Rarest of the rare give blood to desperate patients

Only 960 people in Israel have blood free of antigens.

By
June 13, 2007 21:57
2 minute read.
Rarest of the rare give blood to desperate patients

blood drive 298.88. (photo credit: courtesy)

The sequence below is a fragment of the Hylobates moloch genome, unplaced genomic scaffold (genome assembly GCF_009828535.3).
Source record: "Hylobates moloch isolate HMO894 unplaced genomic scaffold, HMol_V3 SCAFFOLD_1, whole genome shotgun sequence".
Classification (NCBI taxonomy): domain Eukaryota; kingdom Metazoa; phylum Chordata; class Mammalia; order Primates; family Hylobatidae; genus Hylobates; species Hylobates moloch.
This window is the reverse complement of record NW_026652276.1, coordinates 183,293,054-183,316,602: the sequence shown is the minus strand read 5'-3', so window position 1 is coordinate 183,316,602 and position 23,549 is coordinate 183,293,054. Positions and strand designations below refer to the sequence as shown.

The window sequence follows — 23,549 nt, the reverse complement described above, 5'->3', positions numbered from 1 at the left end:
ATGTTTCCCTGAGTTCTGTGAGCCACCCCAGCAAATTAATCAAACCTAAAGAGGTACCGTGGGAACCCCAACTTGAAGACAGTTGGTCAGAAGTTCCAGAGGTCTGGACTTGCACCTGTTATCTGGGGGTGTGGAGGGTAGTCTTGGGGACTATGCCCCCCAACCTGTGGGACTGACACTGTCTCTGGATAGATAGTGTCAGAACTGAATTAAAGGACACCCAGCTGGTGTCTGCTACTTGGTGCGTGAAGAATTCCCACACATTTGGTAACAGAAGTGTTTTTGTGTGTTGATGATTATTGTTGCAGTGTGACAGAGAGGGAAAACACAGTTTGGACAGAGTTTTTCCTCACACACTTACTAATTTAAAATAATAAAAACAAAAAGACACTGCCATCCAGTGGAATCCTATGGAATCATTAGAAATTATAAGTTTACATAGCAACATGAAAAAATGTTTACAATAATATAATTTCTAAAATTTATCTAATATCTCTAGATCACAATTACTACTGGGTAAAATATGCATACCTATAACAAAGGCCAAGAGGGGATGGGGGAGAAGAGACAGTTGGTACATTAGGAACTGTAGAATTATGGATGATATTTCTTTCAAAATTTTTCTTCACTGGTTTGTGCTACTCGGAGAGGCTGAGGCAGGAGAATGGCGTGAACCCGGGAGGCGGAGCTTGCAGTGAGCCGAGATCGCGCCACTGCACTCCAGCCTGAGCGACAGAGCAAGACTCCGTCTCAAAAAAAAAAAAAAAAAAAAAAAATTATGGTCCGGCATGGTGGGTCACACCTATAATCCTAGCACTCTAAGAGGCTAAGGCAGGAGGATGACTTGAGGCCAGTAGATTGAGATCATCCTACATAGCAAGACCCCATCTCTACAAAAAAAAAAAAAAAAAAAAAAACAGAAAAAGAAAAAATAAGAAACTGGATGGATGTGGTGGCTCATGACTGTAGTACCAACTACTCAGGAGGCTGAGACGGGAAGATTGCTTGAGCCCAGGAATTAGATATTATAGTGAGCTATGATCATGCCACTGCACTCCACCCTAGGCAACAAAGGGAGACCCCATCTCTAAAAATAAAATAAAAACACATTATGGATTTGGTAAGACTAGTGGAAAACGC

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Only a small fraction of Israelis have Type AB blood, but there are 960 people in Israel who have even rarer kinds - blood free of antigens that would harm hundreds of sick people whose blood has developed antibodies against them. These 960 are the potential donors for those who have anemia and need blood. Since 1970, the national blood lab for characterizing and identifying these rare blood groups has been operating, initially as part of the Health Ministry's central labs and since 1995 as part of Magen David Adom's Blood Services. To mark International Blood Donation Day Thursday, MDA is holding its second conference of rare-blood-type donors. One of the guests will be the mother of a 12-year-old Jewish boy from the center of the country who suffers from the genetic disease thalassemia, which causes severe anemia and requires frequent transfusions. Getting frequent transfusions of donated blood can result in the development of antibodies that cause serious reactions when blood with such antibodies is infused. The boy was found to have five different antibodies that made it very difficult to find a suitable donor. This combination of antibodies gave him a one in 10,000 chance of getting a suitable blood donation. However, MDA's Blood Services has gone to extraordinary lengths to locate donors for him, and now he is able to live a normal life, go on hikes and even enjoy sports activities. The MDA lab, headed by deputy Blood Services director Dr. Vered Yahalom, tests patients who need rare blood to determine what antibodies they have and identifies potential donors whose blood is suitable and will not cause harm. Blood type is determined by genetic inheritance. Because Israel is a country of immigration from all over the Diaspora, and the population includes a wide variety of non-Jews as well, there are over 250 different sub-types of blood, many of them rare. Unlike ordinary donated blood, which is not frozen due to the high cost of processing (NIS 1,140 per unit) and because there is an ongoing supply, rare types are often frozen and can be stored for years. But they can be used within only 24 hours of being defrosted, said Yahalom. Last year, 73 units of rare blood were defrosted and supplied to patients suffering from anemia who had developed antibodies and could not accept regular blood. In addition, another 2,767 units of fresh rare blood were provided. MDA has to struggle for each pint of blood, as many Israelis are reluctant to face a disposable needle. Only 4.3 percent of the public donate blood. The Israel Defense Forces, said Yahalom, used to provide 33% of the supply, but today the figure has dropped to 24%. The IDF no longer provides an incentive such as taking the day off. "But where there are highly motivated commanders who provide a personal example, there are numerous units with high donor rates," she said, adding that more must be done to educate the public, including the military, on the importance of donating blood - which itself provides blood insurance for oneself and one's immediate family.

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